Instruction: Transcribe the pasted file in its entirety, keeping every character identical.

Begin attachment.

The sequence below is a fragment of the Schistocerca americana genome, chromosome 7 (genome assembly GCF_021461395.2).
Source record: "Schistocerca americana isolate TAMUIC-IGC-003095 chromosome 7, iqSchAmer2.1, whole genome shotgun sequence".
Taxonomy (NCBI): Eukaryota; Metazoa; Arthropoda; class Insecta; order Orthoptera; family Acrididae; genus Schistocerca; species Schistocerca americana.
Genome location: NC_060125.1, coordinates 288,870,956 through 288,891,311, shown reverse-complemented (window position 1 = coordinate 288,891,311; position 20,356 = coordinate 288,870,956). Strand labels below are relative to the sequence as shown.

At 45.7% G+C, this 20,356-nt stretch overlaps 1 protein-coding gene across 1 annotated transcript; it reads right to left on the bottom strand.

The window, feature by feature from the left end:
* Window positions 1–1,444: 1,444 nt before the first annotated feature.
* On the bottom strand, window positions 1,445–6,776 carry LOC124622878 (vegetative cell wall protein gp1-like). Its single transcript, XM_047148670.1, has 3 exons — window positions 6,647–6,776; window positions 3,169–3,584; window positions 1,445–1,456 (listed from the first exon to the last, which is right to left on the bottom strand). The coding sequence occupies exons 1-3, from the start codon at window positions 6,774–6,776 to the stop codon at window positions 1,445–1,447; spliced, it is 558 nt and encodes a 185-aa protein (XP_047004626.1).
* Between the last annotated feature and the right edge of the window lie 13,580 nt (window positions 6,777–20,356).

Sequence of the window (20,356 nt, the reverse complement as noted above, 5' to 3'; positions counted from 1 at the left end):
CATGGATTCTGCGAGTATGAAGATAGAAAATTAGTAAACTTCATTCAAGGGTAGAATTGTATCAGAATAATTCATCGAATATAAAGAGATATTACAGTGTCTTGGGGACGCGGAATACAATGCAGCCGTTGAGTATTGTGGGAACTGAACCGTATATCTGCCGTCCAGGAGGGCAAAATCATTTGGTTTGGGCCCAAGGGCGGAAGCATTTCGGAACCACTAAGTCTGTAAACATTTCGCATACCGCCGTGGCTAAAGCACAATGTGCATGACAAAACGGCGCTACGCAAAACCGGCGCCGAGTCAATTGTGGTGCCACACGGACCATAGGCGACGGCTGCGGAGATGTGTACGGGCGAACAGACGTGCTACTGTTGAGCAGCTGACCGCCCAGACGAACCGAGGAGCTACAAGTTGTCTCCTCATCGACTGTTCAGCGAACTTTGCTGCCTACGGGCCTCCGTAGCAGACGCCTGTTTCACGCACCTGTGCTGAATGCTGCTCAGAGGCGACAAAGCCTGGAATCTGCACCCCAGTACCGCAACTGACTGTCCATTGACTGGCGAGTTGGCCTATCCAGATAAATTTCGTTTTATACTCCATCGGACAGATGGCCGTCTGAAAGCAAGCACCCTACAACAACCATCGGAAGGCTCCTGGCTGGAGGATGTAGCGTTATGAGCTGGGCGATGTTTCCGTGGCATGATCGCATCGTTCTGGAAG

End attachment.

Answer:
The sequence below is a fragment of the Schistocerca americana genome, chromosome 7 (genome assembly GCF_021461395.2).
Source record: "Schistocerca americana isolate TAMUIC-IGC-003095 chromosome 7, iqSchAmer2.1, whole genome shotgun sequence".
Taxonomy (NCBI): Eukaryota; Metazoa; Arthropoda; class Insecta; order Orthoptera; family Acrididae; genus Schistocerca; species Schistocerca americana.
Genome location: NC_060125.1, coordinates 288,870,956 through 288,891,311, shown reverse-complemented (window position 1 = coordinate 288,891,311; position 20,356 = coordinate 288,870,956). Strand labels below are relative to the sequence as shown.

At 45.7% G+C, this 20,356-nt stretch overlaps 1 protein-coding gene across 1 annotated transcript; it reads right to left on the bottom strand.

The window, feature by feature from the left end:
* Window positions 1–1,444: 1,444 nt before the first annotated feature.
* On the bottom strand, window positions 1,445–6,776 carry LOC124622878 (vegetative cell wall protein gp1-like). Its single transcript, XM_047148670.1, has 3 exons — window positions 6,647–6,776; window positions 3,169–3,584; window positions 1,445–1,456 (listed from the first exon to the last, which is right to left on the bottom strand). The coding sequence occupies exons 1-3, from the start codon at window positions 6,774–6,776 to the stop codon at window positions 1,445–1,447; spliced, it is 558 nt and encodes a 185-aa protein (XP_047004626.1).
* Between the last annotated feature and the right edge of the window lie 13,580 nt (window positions 6,777–20,356).

Sequence of the window (20,356 nt, the reverse complement as noted above, 5' to 3'; positions counted from 1 at the left end):
CATGGATTCTGCGAGTATGAAGATAGAAAATTAGTAAACTTCATTCAAGGGTAGAATTGTATCAGAATAATTCATCGAATATAAAGAGATATTACAGTGTCTTGGGGACGCGGAATACAATGCAGCCGTTGAGTATTGTGGGAACTGAACCGTATATCTGCCGTCCAGGAGGGCAAAATCATTTGGTTTGGGCCCAAGGGCGGAAGCATTTCGGAACCACTAAGTCTGTAAACATTTCGCATACCGCCGTGGCTAAAGCACAATGTGCATGACAAAACGGCGCTACGCAAAACCGGCGCCGAGTCAATTGTGGTGCCACACGGACCATAGGCGACGGCTGCGGAGATGTGTACGGGCGAACAGACGTGCTACTGTTGAGCAGCTGACCGCCCAGACGAACCGAGGAGCTACAAGTTGTCTCCTCATCGACTGTTCAGCGAACTTTGCTGCCTACGGGCCTCCGTAGCAGACGCCTGTTTCACGCACCTGTGCTGAATGCTGCTCAGAGGCGACAAAGCCTGGAATCTGCACCCCAGTACCGCAACTGACTGTCCATTGACTGGCGAGTTGGCCTATCCAGATAAATTTCGTTTTATACTCCATCGGACAGATGGCCGTCTGAAAGCAAGCACCCTACAACAACCATCGGAAGGCTCCTGGCTGGAGGATGTAGCGTTATGAGCTGGGCGATGTTTCCGTGGCATGATCGCATCGTTCTGGAAG